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Abdul Mateen

Quantum computing is radically altered from classical computing. To become a pro in quantum computing, you must ignore discoveries of classical computing.

In classical computing, it is evident that we are dealing with the

The classical computer provides us the privilege to interact with the classical bit without damaging it. Although in quantum computing, when we interact with the quantum bit, we will hurt it somehow. More precisely, it is impossible to capture the information perfectly from a quantum bit if its initial state is unknown.

But that doesn’t mean it is not measurable or that we cannot get the qubit’s state. Instead, the issue is that when we try to measure it, the quantum superposition collapses.

This is frequently misunderstood to imply that any interaction with a quantum entity annihilates it. But, a better way to think about it is that the exchange could put miles on the quantum entity. There will be some wear and tear, and that may destroy it.

Suppose two qubits can yield a state of superposition. Once you measure one qubit, its entangled fellow immediately jumps to a different state of superposition. Even if it is light-years away, it seems to know a measurement has taken place, and it takes on a state that acknowledges the measured value.

Wouldn’t it be great to create a copy of the qubit before we measure it? Then, we would measure one copy of the qubit while continuing to work with the other copy.

The illustration below draws the picture of a cloning transformation gate.

The gate `G`

takes an arbitrary qubit **|ψ⟩** and a fixed **|0⟩** (an ancilla bit) input. It outputs two copies of **|ψ⟩**. Below are three examples of cloning transformations:

- It clones a qubit in the state |0⟩

- It clones a qubit in the state |1⟩

- It clones an arbitrary qubit |ψ⟩

According to the **No Cloning Theorem*, it is impossible to create an independent and identical copy of an arbitrary qubit.

So far, we have figured out that perfect cloning is not possible. However, it is possible to perform

For that, we need to find one unitary that would work for all states because the no-cloning theorem only addresses the copying of an unknown quantum state. We can this unitary from scratch without using the prototype qubit if we know exactly what state we need to create.

Here comes the new gate that is Transformation O Gate.

The following illustration illustrates the transformation gate $O_{i}$:

This $O_{i}$ gate transforms an arbitrary quantum state |x⟩ into the quantum state |$f_{i}$(x)⟩ - the function $f_{i}$ given the input x.

Since $O_{i}$ is a quantum transformation gate, it must be reversible. Therefore, it must have the same size of input and output, and each result must be uniquely identified from the information it originates. This means the Transformation O Gate can provide us unitary that would work for all states, and then we can clone the qubit imperfectly.

Based on all the information above, we can say that the cloning transformation is a process of transformation that can use to clone the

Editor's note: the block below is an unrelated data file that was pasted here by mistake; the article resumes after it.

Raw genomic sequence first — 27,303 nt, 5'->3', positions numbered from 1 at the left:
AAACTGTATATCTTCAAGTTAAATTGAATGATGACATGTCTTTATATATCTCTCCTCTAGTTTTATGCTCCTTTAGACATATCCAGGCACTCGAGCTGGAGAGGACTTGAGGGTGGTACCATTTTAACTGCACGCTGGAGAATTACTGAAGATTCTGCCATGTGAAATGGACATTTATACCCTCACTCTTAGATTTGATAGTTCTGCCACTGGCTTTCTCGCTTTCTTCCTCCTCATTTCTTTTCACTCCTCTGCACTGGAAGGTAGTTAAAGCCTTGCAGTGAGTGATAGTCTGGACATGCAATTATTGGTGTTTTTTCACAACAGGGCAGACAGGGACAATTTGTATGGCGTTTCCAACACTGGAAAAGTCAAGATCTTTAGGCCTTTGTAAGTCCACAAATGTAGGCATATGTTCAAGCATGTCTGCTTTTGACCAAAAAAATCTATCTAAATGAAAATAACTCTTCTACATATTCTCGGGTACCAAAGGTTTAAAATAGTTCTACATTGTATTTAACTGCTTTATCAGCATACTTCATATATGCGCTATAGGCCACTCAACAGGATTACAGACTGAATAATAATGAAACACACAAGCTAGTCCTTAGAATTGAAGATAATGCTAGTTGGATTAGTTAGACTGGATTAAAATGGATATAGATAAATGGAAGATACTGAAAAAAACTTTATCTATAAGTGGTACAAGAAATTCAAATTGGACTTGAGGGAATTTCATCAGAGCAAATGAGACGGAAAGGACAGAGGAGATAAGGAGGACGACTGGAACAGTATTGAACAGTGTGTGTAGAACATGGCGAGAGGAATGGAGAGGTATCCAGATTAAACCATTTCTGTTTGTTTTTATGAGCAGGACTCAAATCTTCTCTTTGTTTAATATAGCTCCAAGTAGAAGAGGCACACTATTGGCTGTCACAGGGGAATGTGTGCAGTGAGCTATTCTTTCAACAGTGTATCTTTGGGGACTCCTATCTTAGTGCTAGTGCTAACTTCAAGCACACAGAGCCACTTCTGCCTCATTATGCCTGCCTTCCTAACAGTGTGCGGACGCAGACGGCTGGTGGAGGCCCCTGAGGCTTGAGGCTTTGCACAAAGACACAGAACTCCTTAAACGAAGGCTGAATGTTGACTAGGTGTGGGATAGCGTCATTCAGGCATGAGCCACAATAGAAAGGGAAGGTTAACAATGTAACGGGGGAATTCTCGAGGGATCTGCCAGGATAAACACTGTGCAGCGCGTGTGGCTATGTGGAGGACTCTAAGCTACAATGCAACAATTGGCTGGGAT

If the transformation is chosen correctly, the qubit will approximate its clone of the original qubit.

Cloning Transformation can be used as an eavesdropping attack on quantum cryptography protocols.

It is impossible to copy data encoded in a quantum state. If one attempts to read the encoded data, it will change the quantum state (no-cloning theorem).

Take a look at the illustration below.

Below is the practical example of Cloning Transformation in Python.

# importing the copy, projectq package. from projectq import MainEngine from projectq.ops import All, CNOT, H, Measure, X, Z # initilizing the qubits. quantum_engine = MainEngine() qubit1 = quantum_engine.allocate_qubit() qubit2 = quantum_engine.allocate_qubit() # applying the Hadamard and CNOT (Transformation) gates to the Qubit. H | qubit1 CNOT | (qubit1, qubit2) # initilizing the qubit for cloning qubit 1 to 2. qubit_to_clone = quantum_engine.allocate_qubit() # applying the Pauli-X, CNOT, Hadamrd (Transformation) gates to the Qubit to clone. X | qubit_to_clone CNOT | (qubit_to_clone, qubit1) H | qubit_to_clone # measuring the qubits Measure | qubit_to_clone Measure | qubit1 # crating list for checking cloning = [int(qubit_to_clone), int(qubit1)] # checking the states of qubits (original and clonned qubit). if cloning[1] == 1: # fliping the base state by applying a Pauli-X gate. X | qubit2 if cloning[0] == 1: # applying a Pauli-Z gate that leaves state |0⟩ unchanged, but flips |1⟩ to |-1⟩. Z | qubit2 # measuring the qubits if all went well qubit2 have same value as of qubit1 Measure | qubit2 print("The value of Original Qubit: ",int(qubit1)) print("The value of Qubit used for Cloning Purpose: ",int(qubit_to_clone)) print("The value of Qubit that is Clone of original Qubit: ",int(qubit2))

This is a simple example for cloning transformation in Python using simple quantum gates.

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